A short while before Shabbos descends upon Bnei Brak, the ring of the telephone disturbs the holy tranquility in the modest home on 5 Chazon Ish Street. On the line is Hagaon Harav Shmuel Kamenetzky, shlita, a member of the Moetzes Gedolei HaTorah and Rosh Yeshivah of Yeshivas Philadelphia. He asks to speak with the Rosh Yeshivah, Hagaon Harav Aharon Leib Shteinman, zt”l.
“They do not agree,” Rav Kamenetzky says quietly into the receiver. “They say the bachur is unsuited to the yeshivah from both a ruchniyus viewpoint and a learning viewpoint.” A long silence ensues on the transatlantic line between Overbrook and Bnei Brak. The same silence that has characterized Rav Shteinman throughout his life. A thoughtful silence.
Preceding this phone call, which took place at the tail end of Chodesh Av 5773/2013, was a different phone call between a woman in Miami, Florida, and Harav Yitzchak Blau, a marbitz Torah with years of experience educating Jewish youths.
The woman’s son had received a negative reply from the yeshivah he wished to attend, his mother related tearfully. Yes, she was aware of her son’s situation. He wasn’t the top lamdan in town. He was a little bit more “open” than most of his peers; their home was more open. And yet, her son wanted to attend a holy yeshivah. To their dismay, however, the yeshivah didn’t want him.
What was the alternative, Rav Blau asked the sobbing mother. “[Public] High school,” she replied. Sending a 15-year-old bachur to public high school is pretty dangerous, Rav Blau thought to himself as he deliberated what to do and how to do it.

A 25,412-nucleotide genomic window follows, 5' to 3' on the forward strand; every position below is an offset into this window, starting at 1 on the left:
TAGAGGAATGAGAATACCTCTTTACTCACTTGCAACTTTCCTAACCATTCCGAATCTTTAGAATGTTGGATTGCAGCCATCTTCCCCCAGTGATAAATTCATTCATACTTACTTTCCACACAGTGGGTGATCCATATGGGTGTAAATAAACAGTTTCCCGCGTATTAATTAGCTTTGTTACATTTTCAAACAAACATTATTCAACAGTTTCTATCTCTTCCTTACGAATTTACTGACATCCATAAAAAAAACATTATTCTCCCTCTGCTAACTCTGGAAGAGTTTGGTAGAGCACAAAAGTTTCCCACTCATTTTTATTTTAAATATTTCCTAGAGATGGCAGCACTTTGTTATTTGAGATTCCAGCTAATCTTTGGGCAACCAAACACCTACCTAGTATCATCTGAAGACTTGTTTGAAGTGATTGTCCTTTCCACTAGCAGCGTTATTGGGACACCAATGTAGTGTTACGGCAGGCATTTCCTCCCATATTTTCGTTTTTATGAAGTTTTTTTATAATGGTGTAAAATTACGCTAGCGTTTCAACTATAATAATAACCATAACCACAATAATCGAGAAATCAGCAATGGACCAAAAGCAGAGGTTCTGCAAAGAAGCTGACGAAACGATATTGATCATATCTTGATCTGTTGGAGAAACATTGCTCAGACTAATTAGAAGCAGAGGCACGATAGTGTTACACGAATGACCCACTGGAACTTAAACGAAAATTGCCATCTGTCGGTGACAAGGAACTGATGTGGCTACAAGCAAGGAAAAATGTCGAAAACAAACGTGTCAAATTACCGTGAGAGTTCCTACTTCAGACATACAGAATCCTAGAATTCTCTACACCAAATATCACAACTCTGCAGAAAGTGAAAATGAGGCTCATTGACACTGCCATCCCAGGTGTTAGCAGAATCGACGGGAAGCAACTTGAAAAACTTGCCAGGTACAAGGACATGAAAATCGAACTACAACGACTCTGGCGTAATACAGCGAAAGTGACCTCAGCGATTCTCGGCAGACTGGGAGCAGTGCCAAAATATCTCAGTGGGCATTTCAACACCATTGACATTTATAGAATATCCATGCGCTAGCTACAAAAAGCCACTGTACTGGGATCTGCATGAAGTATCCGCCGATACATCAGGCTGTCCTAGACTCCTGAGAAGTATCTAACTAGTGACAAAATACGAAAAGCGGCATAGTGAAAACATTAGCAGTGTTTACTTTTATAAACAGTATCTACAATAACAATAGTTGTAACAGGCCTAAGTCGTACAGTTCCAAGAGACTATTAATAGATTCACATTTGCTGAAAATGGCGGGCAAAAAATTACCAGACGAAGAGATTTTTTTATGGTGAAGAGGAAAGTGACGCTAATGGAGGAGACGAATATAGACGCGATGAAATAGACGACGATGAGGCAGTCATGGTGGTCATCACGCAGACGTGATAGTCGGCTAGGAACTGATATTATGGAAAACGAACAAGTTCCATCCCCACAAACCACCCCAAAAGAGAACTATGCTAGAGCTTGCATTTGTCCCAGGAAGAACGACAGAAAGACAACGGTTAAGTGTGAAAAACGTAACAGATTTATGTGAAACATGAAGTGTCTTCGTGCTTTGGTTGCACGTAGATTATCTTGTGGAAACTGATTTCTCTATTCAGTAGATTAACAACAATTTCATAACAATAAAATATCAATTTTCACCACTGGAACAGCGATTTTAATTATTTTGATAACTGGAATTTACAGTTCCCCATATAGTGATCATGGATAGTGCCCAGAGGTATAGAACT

Rav Blau hung up the phone, knowing he was in a race against time. The first day of Elul zman, when yeshivos would be opening their doors, was a mere three days away. He decided to go to Rav Shteinman and seek his advice.
It was Friday afternoon. Rav Shteinman listened attentively as Rav Blau explained the situation and then inquired what the time was in America. When he was told that it was seven a.m. in New York, he asked to speak with Hagaon Harav Shmuel Kamenetzky. Rav Shmuel was honored to accept the phone call, and Rav Shteinman asked him to find out why the yeshivah in Miami wouldn’t accept the bachur. Rav Shmuel promised to verify the matter and wished the Rosh Yeshivah a gut Shabbos.
But the Rosh Yeshivah did not agree. “We’ll probably still talk again before Shabbos,” he said. Rav Shmuel understood the urgency of the mission and hurried to look up the directors of the yeshivah. The facts they presented him with were tough. He hurried to call Maran the Rosh Yeshivah and update him before Shabbos was ushered in.
But the Rosh Yeshivah was not about to give up. “If this yeshivah isn’t suitable, a yeshivah must be opened for him and others like him. They need a solution, too.”
Open a yeshivah? Now? Rav Shmuel wondered wordlessly as he heard Rav Shteinman warmly wish him, “Hatzlachah, and gut Shabbos.” Rav Shmuel understood that he had just been charged with a not-so-simple mission three days before the new zman began.
At the beginning of Elul zman, a new yeshivah opened in a remote neighborhood in Miami with a student body of 10 boys who didn’t belong in any other yeshivah but whose souls thirsted for Torah. No one had given them hope, no one had believed in them or thought to concern himself with them. Only a 100-year-old Yid at the other end of the world had devoted thought to their welfare and concerned himself regarding their future.
Last week, Maran the Rosh Yeshivah, zt”l, was accompanied to his final resting place by hundreds of thousands of people. The most obvious stamp he left on Am Yisrael is his concern for the fate of each and every individual. In addition to being a leader of the klal, working tirelessly for the benefit of Klal Yisrael, he was also father to individuals, devoting days and nights to help individuals he’d never met in the remotest of locations. In the yeshivah in Miami, the kol Torah stopped for the first time as the more than 50 yeshivah students sat on the floor like mourners and bemoaned the loss of the man who had given them a second chance.